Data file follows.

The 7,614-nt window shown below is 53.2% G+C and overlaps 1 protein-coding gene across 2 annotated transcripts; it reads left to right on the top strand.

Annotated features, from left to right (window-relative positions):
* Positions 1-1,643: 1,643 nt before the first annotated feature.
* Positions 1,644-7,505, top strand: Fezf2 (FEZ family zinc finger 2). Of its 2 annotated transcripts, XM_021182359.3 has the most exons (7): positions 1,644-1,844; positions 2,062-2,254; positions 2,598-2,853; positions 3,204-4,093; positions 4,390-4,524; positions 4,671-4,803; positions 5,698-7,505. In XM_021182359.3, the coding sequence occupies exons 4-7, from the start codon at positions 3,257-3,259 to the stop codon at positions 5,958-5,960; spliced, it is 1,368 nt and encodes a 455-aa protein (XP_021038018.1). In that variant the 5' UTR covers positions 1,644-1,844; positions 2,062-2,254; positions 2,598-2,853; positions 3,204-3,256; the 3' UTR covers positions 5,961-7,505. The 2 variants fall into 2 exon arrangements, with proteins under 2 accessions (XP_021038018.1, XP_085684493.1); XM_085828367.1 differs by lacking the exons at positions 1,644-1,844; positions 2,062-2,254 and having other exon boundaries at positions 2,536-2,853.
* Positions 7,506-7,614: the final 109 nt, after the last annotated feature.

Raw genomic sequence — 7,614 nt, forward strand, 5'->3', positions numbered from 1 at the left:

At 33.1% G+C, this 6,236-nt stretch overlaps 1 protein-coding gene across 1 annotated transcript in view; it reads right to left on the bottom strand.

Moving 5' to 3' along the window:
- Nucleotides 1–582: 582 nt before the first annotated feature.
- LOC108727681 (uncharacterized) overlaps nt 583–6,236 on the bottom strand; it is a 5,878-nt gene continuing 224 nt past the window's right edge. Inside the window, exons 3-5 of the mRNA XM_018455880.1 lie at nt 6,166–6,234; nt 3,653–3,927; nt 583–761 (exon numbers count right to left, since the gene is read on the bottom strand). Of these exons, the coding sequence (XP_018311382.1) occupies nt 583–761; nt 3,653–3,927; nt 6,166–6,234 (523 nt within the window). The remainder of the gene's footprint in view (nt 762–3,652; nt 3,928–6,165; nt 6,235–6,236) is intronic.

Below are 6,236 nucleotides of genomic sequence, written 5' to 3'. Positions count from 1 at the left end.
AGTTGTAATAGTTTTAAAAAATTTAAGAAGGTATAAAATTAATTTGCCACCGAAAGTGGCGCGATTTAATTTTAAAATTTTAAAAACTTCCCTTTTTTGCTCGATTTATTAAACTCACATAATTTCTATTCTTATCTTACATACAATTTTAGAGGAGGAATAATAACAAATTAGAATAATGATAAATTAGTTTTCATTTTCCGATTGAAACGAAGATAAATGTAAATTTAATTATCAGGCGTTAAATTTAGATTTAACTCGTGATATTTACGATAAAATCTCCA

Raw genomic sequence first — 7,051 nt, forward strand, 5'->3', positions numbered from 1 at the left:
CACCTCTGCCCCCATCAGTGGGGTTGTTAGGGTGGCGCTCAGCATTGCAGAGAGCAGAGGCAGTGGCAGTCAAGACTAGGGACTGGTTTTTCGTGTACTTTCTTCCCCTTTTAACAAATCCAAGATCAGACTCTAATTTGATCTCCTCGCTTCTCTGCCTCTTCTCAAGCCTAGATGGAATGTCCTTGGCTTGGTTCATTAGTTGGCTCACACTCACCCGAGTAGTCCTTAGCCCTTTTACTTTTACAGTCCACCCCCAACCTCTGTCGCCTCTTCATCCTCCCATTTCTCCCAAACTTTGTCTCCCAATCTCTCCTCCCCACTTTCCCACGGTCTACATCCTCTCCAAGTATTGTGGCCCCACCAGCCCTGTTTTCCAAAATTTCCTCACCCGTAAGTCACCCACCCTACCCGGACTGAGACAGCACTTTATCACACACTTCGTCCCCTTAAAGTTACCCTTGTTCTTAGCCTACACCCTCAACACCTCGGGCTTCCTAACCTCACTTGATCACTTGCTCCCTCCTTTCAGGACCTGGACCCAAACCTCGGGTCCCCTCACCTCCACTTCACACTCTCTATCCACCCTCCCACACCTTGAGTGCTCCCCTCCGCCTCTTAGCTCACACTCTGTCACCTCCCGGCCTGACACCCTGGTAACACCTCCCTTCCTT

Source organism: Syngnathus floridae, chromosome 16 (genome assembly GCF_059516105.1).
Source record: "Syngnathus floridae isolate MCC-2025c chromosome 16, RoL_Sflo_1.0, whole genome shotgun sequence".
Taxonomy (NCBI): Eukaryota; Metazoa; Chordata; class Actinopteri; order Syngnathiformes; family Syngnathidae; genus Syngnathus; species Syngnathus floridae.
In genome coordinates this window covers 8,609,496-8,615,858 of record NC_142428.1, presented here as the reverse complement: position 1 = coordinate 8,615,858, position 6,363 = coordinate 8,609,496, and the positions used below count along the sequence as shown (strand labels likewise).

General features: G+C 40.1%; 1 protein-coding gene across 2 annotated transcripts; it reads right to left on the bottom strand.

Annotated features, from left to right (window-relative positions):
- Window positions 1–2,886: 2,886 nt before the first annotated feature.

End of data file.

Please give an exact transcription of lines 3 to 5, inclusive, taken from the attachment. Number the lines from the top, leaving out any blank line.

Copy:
* Positions 1-1,643: 1,643 nt before the first annotated feature.
* Positions 1,644-7,505, top strand: Fezf2 (FEZ family zinc finger 2). Of its 2 annotated transcripts, XM_021182359.3 has the most exons (7): positions 1,644-1,844; positions 2,062-2,254; positions 2,598-2,853; positions 3,204-4,093; positions 4,390-4,524; positions 4,671-4,803; positions 5,698-7,505. In XM_021182359.3, the coding sequence occupies exons 4-7, from the start codon at positions 3,257-3,259 to the stop codon at positions 5,958-5,960; spliced, it is 1,368 nt and encodes a 455-aa protein (XP_021038018.1). In that variant the 5' UTR covers positions 1,644-1,844; positions 2,062-2,254; positions 2,598-2,853; positions 3,204-3,256; the 3' UTR covers positions 5,961-7,505. The 2 variants fall into 2 exon arrangements, with proteins under 2 accessions (XP_021038018.1, XP_085684493.1); XM_085828367.1 differs by lacking the exons at positions 1,644-1,844; positions 2,062-2,254 and having other exon boundaries at positions 2,536-2,853.
* Positions 7,506-7,614: the final 109 nt, after the last annotated feature.